Growing Up in a Nonya Kitchen - Asian Recipes from My Mother
By Sharon Wee

 

The food we eat as children often subconsciously becomes the basis for comparison for every morsel we consume as adults. Whether this is favourable or not depends not only on the quality and quantity of that early food, but also whether it was consumed in a happy, angry or sad household.

From her book, it seems that Singaporean Sharon Wee was one of the more fortunate ones, having grown up in a loving (if strict) family with delicious food. Perhaps her mother was trying to make up for her own childhood, which included losing her mother (Wee's grandmother) at a young age and having a father who believed it was more "genteel" to have daughters who stayed at home, rather than attend school. Once married and moved into her husband's multi-generational household, Wee's mother was taught to cook by her husband's blind, maternal grandmother, who would spit out food if it wasn't right and make her re-cook it until it was perfect.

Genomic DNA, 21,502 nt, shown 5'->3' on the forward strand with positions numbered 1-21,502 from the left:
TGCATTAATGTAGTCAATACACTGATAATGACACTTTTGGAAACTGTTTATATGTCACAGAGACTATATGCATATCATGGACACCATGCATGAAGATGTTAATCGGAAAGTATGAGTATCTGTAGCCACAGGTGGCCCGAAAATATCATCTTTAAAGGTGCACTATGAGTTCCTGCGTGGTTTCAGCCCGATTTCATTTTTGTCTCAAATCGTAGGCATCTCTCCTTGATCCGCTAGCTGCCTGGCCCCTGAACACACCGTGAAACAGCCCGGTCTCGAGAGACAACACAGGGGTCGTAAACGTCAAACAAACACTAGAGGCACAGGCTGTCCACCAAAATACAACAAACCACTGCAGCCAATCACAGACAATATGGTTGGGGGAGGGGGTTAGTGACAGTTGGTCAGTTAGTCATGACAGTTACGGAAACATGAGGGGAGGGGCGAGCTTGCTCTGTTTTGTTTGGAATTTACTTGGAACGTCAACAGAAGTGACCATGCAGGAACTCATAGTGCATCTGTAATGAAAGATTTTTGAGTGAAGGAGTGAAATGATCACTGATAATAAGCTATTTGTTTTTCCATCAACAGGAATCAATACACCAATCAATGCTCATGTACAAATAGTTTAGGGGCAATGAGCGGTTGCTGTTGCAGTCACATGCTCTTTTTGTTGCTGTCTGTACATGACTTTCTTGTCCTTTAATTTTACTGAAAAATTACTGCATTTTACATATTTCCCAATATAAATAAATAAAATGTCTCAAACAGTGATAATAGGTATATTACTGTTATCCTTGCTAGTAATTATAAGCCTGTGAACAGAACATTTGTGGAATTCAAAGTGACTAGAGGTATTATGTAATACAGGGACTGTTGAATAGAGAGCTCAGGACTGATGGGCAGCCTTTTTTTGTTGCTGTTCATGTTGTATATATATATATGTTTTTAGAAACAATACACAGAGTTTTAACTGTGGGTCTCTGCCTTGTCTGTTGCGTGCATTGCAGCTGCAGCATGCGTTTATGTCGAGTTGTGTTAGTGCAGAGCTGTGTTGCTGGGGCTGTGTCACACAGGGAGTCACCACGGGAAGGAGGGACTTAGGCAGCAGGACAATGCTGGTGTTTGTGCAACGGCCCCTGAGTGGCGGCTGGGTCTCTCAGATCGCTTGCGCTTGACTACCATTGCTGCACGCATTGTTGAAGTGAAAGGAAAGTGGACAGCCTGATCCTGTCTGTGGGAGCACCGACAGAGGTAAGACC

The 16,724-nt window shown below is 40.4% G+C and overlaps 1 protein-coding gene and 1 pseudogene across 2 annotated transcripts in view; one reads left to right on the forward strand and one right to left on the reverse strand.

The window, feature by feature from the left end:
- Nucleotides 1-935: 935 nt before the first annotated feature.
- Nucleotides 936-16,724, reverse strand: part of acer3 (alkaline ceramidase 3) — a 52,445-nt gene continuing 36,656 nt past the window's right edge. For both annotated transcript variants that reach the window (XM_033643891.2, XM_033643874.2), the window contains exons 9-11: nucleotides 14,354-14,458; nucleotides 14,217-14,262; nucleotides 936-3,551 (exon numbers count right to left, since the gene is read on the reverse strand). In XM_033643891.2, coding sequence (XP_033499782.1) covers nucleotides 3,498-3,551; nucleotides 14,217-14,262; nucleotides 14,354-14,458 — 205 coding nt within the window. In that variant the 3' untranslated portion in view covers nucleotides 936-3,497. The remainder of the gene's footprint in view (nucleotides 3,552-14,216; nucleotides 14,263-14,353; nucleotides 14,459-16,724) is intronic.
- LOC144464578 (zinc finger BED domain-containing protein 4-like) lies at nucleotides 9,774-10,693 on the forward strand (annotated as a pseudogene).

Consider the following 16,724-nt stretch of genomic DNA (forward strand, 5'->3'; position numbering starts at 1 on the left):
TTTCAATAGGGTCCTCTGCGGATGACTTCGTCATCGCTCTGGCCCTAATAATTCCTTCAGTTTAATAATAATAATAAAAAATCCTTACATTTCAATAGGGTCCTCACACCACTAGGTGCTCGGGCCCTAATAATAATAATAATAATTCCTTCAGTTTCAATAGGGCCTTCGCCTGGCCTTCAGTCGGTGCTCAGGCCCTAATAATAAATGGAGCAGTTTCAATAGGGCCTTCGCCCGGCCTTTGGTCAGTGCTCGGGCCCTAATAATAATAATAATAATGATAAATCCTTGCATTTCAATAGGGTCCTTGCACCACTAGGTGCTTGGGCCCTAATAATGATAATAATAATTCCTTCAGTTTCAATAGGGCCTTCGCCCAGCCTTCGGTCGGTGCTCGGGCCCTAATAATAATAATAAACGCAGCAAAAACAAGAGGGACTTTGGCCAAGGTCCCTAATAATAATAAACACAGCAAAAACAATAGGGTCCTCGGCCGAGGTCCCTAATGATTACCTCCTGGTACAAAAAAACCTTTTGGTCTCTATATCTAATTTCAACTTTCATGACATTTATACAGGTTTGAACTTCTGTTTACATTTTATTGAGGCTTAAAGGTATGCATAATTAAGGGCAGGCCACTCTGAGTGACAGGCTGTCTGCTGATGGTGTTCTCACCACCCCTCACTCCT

The Nonyas - women of Peranakan heritage in Southeast Asia - are renowned for their baking skills and Wee devotes much of the book to sweets, including pineapple tarts; kueh bangket (tapioca-flour cookies that can be ethereal or dense, depending on the skill of the baker); kueh lapis spekkoek (often called thousand-layer cake); pandan chiffon cake; and kaya (pandan- and coconut-flavoured custard jam). The savoury dishes sound just as good: there are recipes for chicken curry (including making your own curry powder, which yields 900 grams); curry laksa; nasi lemak; otak-otak (spicy fish paste grilled in banana leaves); shrimp sambal; ayam rendang (chicken in spicy coconut gravy); and squid stuffed with minced pork in soup.